Adultery impacts thousands of Utah marriages each year. Many of these marriages will end in divorce. In many states, adultery can determine whether a spouse is eligible for alimony and can affect property division as well.
In Utah, adultery is defined as a married person having sexual intercourse voluntarily with someone other than that person’s spouse. Adultery is taken very seriously under Utah law and is a misdemeanor criminal offense. Utah courts will consider adultery when determining whether and how much alimony to award, but it’s not a factor when dividing the couple’s property. If you believe your spouse should not receive alimony because of an affair, you will need to gather evidence to prove that the affair occurred this can include phone records, credit card or bank statements, and any other evidence that shows your spouse was unfaithful. Proving this in court can be complicated, so it’s best to consult a family law attorney in your area to see if you will be able to prove your spouse’s adultery. Often, during a marriage, one spouse becomes financially dependent on the other. Many marriages today have two working spouses, but most still involve some sort of division of labor, where one spouse is responsible for earning more income, while the other spouse is more responsible for taking care of the household or children.
Does Adultery Impact Alimony?
If the judge believes you have proven that your spouse was unfaithful, and that infidelity led to the breakup of the marriage, the court may deny alimony to your spouse. It’s not the only factor – it’s just 1 of many the court considers. The adultery has to be a major cause for the breakup of the marriage for it to prevent an unfaithful spouse from receiving alimony in the divorce. If your spouse was unfaithful, but you forgave your spouse and continued to live together for a significant time after the affair, the court won’t consider the adultery when deciding alimony. And if you have also had an affair, the court you likely won’t be able to prevent your spouse from receiving alimony because of your spouse’s affair. In Utah, adultery doesn’t directly impact property division in a divorce. If a spouse spent a significant amount of the couple’s money on an affair, however, the court may give the faithful spouse a larger share of the couple’s property to compensate for the lost money. If you believe you should receive a larger share of property because of your spouse’s spending on an affair, you should gather receipts and financial statements to show how and when your spouse spent the marital assets. Utah doesn’t consider adultery when deciding child custody or visitation. The only exception is if the behavior displayed during the affair shows a spouse’s inability to take care of the children. Adultery is considered a crime in 21 states, including Utah, though it is rarely prosecuted. The state of Utah treats adultery as a class B misdemeanor criminal offense.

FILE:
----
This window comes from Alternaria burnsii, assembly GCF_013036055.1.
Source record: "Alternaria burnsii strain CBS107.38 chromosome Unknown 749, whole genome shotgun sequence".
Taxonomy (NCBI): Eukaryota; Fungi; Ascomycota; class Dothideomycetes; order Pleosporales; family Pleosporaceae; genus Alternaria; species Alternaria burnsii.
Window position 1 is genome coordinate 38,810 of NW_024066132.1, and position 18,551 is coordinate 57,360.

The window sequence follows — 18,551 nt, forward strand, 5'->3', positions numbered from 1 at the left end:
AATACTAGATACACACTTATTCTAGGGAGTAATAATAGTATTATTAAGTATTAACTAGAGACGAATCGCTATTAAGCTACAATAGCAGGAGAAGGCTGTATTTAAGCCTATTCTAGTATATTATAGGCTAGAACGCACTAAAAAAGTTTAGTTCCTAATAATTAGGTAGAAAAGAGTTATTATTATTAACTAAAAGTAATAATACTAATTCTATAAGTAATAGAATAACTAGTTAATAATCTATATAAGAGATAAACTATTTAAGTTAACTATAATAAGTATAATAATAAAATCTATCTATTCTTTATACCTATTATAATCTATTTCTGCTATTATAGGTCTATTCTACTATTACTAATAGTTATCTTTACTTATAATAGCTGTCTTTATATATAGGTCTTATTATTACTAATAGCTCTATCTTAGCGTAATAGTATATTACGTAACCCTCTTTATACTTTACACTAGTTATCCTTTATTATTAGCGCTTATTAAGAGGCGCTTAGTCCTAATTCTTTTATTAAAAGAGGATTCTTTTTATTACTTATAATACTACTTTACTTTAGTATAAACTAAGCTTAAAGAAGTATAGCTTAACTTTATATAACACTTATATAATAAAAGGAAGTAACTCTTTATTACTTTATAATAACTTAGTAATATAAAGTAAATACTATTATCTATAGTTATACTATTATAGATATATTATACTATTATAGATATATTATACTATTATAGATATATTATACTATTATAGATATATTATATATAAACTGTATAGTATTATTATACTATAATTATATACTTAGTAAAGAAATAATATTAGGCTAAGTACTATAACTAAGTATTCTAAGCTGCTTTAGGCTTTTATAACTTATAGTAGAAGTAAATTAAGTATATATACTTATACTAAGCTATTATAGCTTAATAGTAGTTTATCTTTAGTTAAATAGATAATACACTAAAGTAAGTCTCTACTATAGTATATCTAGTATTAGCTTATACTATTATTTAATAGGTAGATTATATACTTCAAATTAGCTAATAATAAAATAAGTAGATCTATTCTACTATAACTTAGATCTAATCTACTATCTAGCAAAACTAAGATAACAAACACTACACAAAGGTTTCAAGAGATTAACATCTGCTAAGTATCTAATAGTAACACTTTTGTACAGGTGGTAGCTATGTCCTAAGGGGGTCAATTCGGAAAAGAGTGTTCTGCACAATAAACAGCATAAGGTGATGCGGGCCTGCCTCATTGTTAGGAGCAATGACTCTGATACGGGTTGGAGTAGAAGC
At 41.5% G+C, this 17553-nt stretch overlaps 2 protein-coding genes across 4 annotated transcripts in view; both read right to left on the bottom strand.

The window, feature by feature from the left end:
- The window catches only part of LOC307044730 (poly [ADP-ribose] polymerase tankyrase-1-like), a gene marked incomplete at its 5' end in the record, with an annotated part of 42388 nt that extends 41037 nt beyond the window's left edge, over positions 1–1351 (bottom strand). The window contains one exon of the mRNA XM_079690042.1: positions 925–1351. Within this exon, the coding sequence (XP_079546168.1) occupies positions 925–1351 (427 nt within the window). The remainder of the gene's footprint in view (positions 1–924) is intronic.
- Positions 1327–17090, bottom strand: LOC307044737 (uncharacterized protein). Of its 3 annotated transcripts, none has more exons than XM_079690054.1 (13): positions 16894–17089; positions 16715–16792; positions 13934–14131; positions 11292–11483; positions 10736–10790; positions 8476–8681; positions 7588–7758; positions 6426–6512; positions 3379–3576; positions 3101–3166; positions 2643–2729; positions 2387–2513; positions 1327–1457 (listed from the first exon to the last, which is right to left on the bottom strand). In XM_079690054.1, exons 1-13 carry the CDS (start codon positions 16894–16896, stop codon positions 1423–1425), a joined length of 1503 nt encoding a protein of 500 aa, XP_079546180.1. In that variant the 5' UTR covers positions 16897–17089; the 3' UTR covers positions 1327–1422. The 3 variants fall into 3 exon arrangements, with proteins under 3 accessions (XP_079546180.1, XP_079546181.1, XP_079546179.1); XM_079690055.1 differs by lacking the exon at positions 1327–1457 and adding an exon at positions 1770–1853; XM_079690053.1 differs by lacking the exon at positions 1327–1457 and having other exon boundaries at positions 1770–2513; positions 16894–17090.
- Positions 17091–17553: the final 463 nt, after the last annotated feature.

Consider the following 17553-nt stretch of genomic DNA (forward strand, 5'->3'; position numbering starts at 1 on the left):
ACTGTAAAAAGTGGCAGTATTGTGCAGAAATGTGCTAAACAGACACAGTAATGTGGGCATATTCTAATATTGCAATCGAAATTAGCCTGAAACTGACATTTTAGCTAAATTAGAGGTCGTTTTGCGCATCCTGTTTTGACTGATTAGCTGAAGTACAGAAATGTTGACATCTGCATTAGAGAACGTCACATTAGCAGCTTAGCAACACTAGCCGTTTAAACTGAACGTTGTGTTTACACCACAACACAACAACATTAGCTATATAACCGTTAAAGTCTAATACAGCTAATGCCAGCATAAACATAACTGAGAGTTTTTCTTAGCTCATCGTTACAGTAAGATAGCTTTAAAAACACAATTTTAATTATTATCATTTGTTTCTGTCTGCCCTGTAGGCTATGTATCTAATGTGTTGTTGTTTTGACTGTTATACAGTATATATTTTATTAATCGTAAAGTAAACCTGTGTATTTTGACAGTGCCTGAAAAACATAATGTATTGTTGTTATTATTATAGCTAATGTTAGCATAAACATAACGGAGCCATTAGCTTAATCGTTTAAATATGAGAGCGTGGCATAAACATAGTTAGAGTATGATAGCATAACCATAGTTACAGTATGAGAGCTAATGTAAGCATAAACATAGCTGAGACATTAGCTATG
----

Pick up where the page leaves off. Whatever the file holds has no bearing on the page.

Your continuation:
Impact of Adultery on Alimony
Alimony refers to payments made from one spouse to another when there is some degree of financial dependence on one party. As part of a divorce, the court can order the spouse who makes more money to make payments to the spouse making less money. If it can be proven that a spouse was unfaithful and that the adultery resulted in the end of a marriage, alimony may be denied to the spouse seeking payment. This only matters when the act of adultery was a major cause of the end of the marriage. When one spouse forgives the other or when both spouses forgive each other for acts of infidelity, adultery will not factor into any alimony discussions. Adultery may be considered when it comes to child custody claims in a divorce, but not always. Adultery only plays a factor in these matters when the circumstances of the infidelity demonstrate some issue with the moral standards of the spouse and their ability/fitness to be a parent. In addition to alimony payments and potential impact on child custody, there may be some other issues to consider in a divorce. This could include financial losses to the couple or the other spouse as part of the extramarital affair, obtained or received property related to the adultery, and so forth.
Adultery is grounds for divorce in Utah. However, in order to obtain a Decree of Divorce, you need only establish that you and your spouse have irreconcilable differences. This no-fault divorce law allows parties to get divorced for virtually any reason. Establishing adultery will not help you get divorced faster or otherwise alter the divorce process. Infidelity rarely alters the outcome of a divorce in any significant way. However, when the court divides marital property and awards alimony, adultery may help tip the scales in favor of the non-offending party. Utah courts are instructed to consider all relevant facts and equitable circumstances. In addition, Utah courts are permitted to consider fault when calculating alimony. Adultery may also impact custody and parent-time decisions. Past moral conduct is one of the factors the court may consider in determining who should be deemed the primary custodial parent. Moreover, Utah courts strive to place children in the most stable environment available. New relationships that have not withstood the test of time place the child at risk of further change in the future. Long hours spent away from the marital home may indicate to the court a lack of bond between parent and child and an inability to place the child’s needs above personal needs.
Adultery is rarely prosecuted as a criminal offense, but when it is, the arbitrariness of enforcement erodes confidence in the rule of law and unfairly singles out those blindsided by the charge.